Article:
?Plans to build 1,800 housing units in Nairobi’s Ngara estate could face difficulties during the implementation phase. This is after the project was classified as high risk to the human population in the surrounding areas as well as the environment.
Through a public-private partnership, the Nairobi county government plans to build 1,800 affordable housing units where Jeevanjee and Bachelors estates stood until last year.
The mixed-use development will also have commercial units as well as parking slots.
The county and the developers will now have to take extra caution and adhere to the new measures to mitigate the negative social and environmental impacts that have resulted in the project being classified as high risk.
The devolved unit has already gone through a chaotic phase of getting buy-in from the previous tenants that had to agree to move so that the old units could be demolished to pave way for the new project.
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The consultants undertaking the environmental and social impact assessment have classified the project as high risk and recommended to the National Environment Management Authority (Nema) to give the contractors a conditional Environmental Impact Assessment (EIA).
The classification is in line with a legal notice published by the Ministry of Environment in 2016. The notice requires projects that are “out of character” with their surroundings or ones that bring about major changes in land use be classified as high risk.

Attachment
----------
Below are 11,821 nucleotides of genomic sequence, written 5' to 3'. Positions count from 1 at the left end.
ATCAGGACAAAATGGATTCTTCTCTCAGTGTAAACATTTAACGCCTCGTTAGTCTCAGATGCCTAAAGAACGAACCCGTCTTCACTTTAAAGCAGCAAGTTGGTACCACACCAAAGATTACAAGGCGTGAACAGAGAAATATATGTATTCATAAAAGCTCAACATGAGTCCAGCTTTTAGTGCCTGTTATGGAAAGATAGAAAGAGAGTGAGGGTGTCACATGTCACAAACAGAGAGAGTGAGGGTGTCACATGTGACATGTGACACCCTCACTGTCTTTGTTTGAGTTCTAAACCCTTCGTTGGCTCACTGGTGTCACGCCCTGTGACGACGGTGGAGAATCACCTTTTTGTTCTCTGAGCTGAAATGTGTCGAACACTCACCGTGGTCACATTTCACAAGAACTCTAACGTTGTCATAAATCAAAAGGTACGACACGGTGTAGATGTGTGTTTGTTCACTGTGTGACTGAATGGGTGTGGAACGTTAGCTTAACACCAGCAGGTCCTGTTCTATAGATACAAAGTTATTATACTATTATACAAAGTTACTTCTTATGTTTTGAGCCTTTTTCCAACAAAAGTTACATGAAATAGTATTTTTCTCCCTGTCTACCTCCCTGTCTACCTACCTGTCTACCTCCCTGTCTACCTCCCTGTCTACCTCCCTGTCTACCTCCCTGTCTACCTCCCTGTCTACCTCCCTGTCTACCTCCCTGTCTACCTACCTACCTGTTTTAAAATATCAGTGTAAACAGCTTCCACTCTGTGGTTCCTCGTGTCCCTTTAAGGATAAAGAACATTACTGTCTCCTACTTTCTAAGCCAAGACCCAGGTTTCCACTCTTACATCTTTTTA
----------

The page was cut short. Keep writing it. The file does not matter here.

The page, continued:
Such projects are placed under heavy scrutiny by environmental management agencies, especially Nema.
“Screening of the proposed project was done and according to the classification described in the above legislation as ‘...Urban development including establishment of new housing estate developments exceeding 100 housing units’ the project is categorised as a high risk project,” reads an Environmental and Social Impact Assessment (ESIA) report which has been submitted to Nema.
The report noted that the scoping exercise acknowledged that the project’s potential impact on the natural environment and human environment is significant but can be addressed and mitigated as described in ESIA.
“The categorisation of the project as high risk implies it presents potentially negative impacts on the environment and the social conditions of those concerned.
“These impacts are significant and are hardly reversible but mostly localised. This ESIA has proposed adequate mitigation measures against the impacts and emphasised strict adherence and monitoring.
“It is based on these mitigation measures for the impacts identified in connection with the proposed project and the accumulated benefits that the ESIA team recommends a conditional EIA licence be issued for the project,” the report further reads.
The private-public partnership project, in which the county government has given land, was previously occupied by old and dilapidated houses, which have since been brought down.
The about 80 residents occupying what was called Jeevanjee and Bachelors Estates received Sh600,000 stipend to look for alternative accommodation as well as get priority in the allocation of houses when the new project is completed.
The development will comprise 12 blocks of 14 storeys.
According to the ESIA document, the residential houses will comprise “of government social housing scheme allocated 65 per cent of units and private, low-cost housing units that have been allocated 35 per cent of the units.